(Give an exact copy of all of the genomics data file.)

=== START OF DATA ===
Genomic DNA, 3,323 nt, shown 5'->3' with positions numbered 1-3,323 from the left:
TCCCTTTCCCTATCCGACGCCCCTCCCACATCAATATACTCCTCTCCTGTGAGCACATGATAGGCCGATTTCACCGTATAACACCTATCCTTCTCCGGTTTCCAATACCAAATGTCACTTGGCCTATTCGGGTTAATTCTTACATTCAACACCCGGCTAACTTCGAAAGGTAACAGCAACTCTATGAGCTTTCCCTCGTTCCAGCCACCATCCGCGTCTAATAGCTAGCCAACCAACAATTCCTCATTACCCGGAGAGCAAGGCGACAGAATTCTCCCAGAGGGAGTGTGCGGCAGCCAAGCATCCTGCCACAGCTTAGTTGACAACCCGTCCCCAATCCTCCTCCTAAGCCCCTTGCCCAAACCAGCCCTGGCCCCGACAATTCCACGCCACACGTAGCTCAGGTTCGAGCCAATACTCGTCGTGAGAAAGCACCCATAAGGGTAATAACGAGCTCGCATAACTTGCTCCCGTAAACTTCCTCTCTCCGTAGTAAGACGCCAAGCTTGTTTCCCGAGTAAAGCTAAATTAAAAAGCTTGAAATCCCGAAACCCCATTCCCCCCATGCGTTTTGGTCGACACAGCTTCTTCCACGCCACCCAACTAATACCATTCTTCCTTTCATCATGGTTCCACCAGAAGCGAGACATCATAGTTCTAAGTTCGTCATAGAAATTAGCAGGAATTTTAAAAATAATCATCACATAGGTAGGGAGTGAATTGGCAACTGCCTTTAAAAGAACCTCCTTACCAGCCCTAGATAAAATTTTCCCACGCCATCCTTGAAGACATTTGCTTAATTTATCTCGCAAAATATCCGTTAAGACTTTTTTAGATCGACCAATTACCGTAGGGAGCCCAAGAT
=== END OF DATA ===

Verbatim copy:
Genomic DNA, 3,323 nt, shown 5'->3' with positions numbered 1-3,323 from the left:
TCCCTTTCCCTATCCGACGCCCCTCCCACATCAATATACTCCTCTCCTGTGAGCACATGATAGGCCGATTTCACCGTATAACACCTATCCTTCTCCGGTTTCCAATACCAAATGTCACTTGGCCTATTCGGGTTAATTCTTACATTCAACACCCGGCTAACTTCGAAAGGTAACAGCAACTCTATGAGCTTTCCCTCGTTCCAGCCACCATCCGCGTCTAATAGCTAGCCAACCAACAATTCCTCATTACCCGGAGAGCAAGGCGACAGAATTCTCCCAGAGGGAGTGTGCGGCAGCCAAGCATCCTGCCACAGCTTAGTTGACAACCCGTCCCCAATCCTCCTCCTAAGCCCCTTGCCCAAACCAGCCCTGGCCCCGACAATTCCACGCCACACGTAGCTCAGGTTCGAGCCAATACTCGTCGTGAGAAAGCACCCATAAGGGTAATAACGAGCTCGCATAACTTGCTCCCGTAAACTTCCTCTCTCCGTAGTAAGACGCCAAGCTTGTTTCCCGAGTAAAGCTAAATTAAAAAGCTTGAAATCCCGAAACCCCATTCCCCCCATGCGTTTTGGTCGACACAGCTTCTTCCACGCCACCCAACTAATACCATTCTTCCTTTCATCATGGTTCCACCAGAAGCGAGACATCATAGTTCTAAGTTCGTCATAGAAATTAGCAGGAATTTTAAAAATAATCATCACATAGGTAGGGAGTGAATTGGCAACTGCCTTTAAAAGAACCTCCTTACCAGCCCTAGATAAAATTTTCCCACGCCATCCTTGAAGACATTTGCTTAATTTATCTCGCAAAATATCCGTTAAGACTTTTTTAGATCGACCAATTACCGTAGGGAGCCCAAGAT